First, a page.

Review: Floods, Droughts, and Climate Change By Michael Collier and Robert H. Webb Reviewed by Robert D. Hook University of Idaho, USA Michael Collier, & Robert H. Webb. Floods, Droughts, and Climate Change. Tucson, AZ: The University of Arizona Press, 2002. 160 pp. ISBN 0-8165- 2250-2 (paper). US$17.95
Intended for a general readership, this book could be used as a beginning textbook in a course on climatology. It is a well-written book by authors who have a good knowledge of weather and what it does to the earth. Michael Collier and Robert Webb, who work for the US Geological Survey, have written several books about geology and hydrology. Here they bring their expertise to bear on a basic introduction to climate and the forces behind it. The straightforward, balanced presentation of information gives the reader an overview of climate and the implications of what changes in the weather and ocean temperatures can do to different areas of the earth. They provide an historical as well as a current view on climate to help the reader see the big picture.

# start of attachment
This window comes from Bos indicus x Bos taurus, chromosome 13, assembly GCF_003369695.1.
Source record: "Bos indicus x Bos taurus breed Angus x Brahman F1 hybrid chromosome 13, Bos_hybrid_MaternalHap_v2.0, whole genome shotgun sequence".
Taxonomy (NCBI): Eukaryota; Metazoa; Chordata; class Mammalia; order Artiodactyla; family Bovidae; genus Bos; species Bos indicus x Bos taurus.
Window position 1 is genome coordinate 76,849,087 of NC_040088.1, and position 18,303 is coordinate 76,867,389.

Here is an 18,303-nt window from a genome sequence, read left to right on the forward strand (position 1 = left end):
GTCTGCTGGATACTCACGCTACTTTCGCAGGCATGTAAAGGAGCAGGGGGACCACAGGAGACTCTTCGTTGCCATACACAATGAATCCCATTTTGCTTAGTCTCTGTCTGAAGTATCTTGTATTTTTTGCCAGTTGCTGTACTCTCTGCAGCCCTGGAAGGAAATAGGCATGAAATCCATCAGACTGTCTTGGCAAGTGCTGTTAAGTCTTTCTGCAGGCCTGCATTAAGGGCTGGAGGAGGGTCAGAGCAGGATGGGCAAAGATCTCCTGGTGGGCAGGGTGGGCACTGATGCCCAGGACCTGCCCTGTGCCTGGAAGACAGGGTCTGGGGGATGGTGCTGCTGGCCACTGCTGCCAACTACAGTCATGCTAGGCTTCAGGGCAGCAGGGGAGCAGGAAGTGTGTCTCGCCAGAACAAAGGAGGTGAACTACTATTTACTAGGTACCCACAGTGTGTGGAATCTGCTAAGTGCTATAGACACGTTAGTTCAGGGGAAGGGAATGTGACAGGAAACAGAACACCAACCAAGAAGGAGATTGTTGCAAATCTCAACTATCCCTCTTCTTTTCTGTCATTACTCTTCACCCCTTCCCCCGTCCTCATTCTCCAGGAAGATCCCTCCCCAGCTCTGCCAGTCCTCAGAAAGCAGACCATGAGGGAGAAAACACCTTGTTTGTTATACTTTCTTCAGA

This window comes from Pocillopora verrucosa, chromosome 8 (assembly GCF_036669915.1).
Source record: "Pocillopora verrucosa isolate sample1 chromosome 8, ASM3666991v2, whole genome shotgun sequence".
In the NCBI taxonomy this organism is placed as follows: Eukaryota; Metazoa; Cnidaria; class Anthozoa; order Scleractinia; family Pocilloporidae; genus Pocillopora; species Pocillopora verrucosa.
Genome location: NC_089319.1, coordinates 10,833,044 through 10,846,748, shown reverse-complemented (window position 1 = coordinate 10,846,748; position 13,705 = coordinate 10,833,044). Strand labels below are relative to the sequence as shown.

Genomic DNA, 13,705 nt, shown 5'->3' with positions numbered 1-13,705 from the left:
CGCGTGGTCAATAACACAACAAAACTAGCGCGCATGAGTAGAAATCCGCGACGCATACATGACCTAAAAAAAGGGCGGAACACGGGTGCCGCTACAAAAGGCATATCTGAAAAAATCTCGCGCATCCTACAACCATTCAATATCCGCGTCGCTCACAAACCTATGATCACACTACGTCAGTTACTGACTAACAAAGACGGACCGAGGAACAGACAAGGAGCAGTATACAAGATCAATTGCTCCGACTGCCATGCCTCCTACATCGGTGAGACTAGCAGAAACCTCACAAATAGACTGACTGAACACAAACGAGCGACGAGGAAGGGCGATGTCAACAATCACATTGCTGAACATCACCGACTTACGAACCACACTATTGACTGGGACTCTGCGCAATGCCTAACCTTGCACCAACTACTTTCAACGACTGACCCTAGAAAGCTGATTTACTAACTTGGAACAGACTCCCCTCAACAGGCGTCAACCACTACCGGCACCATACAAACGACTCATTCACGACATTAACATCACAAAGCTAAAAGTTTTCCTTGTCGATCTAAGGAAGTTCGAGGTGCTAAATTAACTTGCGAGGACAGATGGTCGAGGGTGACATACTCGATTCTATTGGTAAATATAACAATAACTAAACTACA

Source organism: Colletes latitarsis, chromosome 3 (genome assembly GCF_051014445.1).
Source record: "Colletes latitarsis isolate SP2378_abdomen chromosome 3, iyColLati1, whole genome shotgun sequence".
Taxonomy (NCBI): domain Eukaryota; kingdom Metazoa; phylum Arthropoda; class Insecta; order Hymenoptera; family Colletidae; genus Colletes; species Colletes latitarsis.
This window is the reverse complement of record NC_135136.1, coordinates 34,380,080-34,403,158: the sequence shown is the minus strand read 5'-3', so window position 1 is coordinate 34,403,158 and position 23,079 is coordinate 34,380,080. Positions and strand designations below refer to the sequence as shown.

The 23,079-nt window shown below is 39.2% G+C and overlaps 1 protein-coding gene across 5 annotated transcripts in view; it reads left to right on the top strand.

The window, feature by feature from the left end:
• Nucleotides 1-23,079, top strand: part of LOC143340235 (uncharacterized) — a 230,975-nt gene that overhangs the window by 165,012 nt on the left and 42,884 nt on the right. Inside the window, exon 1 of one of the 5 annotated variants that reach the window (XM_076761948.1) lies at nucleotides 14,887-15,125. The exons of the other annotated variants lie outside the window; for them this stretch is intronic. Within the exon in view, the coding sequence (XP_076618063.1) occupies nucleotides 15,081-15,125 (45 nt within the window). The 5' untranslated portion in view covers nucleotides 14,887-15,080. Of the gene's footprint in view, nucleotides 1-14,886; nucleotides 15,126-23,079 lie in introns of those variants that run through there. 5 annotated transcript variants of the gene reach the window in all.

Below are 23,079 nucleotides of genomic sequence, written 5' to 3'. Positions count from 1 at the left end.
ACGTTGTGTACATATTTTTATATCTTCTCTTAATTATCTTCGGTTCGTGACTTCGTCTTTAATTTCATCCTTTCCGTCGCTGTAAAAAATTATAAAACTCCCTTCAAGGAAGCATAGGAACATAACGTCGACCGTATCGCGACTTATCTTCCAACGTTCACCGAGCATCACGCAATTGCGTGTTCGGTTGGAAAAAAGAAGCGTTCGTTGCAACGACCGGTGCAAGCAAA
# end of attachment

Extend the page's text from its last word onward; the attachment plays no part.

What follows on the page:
Collier and Webb say it is important to view "concepts of flood and drought, not as isolated events, but as phenomena connected on a worldwide scale" (p. 5). They present general discussions about the various factors which affect the earth's weather patterns including effects of the sun, the earth's rotation, ocean currents, landmasses, and winds. They discuss causes and effects of these factors. As an example, El Niño, a phenomenon familiar to many, is discussed in detail along with La Niña, one of its consequences. El Niño starts with abnormally warm ocean currents off the South American coast and eventually causes weather changes in the northern hemisphere. …